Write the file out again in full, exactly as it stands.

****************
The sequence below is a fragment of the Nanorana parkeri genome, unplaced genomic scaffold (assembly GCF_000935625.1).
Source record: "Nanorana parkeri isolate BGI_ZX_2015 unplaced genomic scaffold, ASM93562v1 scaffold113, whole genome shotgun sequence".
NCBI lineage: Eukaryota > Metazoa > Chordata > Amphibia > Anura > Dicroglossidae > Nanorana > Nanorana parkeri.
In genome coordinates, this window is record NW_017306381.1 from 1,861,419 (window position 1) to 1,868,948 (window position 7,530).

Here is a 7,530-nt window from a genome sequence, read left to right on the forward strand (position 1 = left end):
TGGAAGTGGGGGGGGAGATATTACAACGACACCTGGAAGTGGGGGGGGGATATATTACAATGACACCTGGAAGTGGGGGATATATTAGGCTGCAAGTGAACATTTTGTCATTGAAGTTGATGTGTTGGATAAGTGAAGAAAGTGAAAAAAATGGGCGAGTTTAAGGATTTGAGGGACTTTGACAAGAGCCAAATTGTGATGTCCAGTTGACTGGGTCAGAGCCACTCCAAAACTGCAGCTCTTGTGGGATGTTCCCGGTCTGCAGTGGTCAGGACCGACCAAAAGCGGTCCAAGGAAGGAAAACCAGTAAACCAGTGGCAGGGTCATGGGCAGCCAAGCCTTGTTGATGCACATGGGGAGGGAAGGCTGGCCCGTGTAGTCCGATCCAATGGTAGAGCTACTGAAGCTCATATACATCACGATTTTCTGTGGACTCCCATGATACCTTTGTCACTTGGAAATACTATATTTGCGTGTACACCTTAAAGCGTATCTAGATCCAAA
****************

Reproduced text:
The sequence below is a fragment of the Nanorana parkeri genome, unplaced genomic scaffold (assembly GCF_000935625.1).
Source record: "Nanorana parkeri isolate BGI_ZX_2015 unplaced genomic scaffold, ASM93562v1 scaffold113, whole genome shotgun sequence".
NCBI lineage: Eukaryota > Metazoa > Chordata > Amphibia > Anura > Dicroglossidae > Nanorana > Nanorana parkeri.
In genome coordinates, this window is record NW_017306381.1 from 1,861,419 (window position 1) to 1,868,948 (window position 7,530).

Here is a 7,530-nt window from a genome sequence, read left to right on the forward strand (position 1 = left end):
TGGAAGTGGGGGGGGAGATATTACAACGACACCTGGAAGTGGGGGGGGGATATATTACAATGACACCTGGAAGTGGGGGATATATTAGGCTGCAAGTGAACATTTTGTCATTGAAGTTGATGTGTTGGATAAGTGAAGAAAGTGAAAAAAATGGGCGAGTTTAAGGATTTGAGGGACTTTGACAAGAGCCAAATTGTGATGTCCAGTTGACTGGGTCAGAGCCACTCCAAAACTGCAGCTCTTGTGGGATGTTCCCGGTCTGCAGTGGTCAGGACCGACCAAAAGCGGTCCAAGGAAGGAAAACCAGTAAACCAGTGGCAGGGTCATGGGCAGCCAAGCCTTGTTGATGCACATGGGGAGGGAAGGCTGGCCCGTGTAGTCCGATCCAATGGTAGAGCTACTGAAGCTCATATACATCACGATTTTCTGTGGACTCCCATGATACCTTTGTCACTTGGAAATACTATATTTGCGTGTACACCTTAAAGCGTATCTAGATCCAAA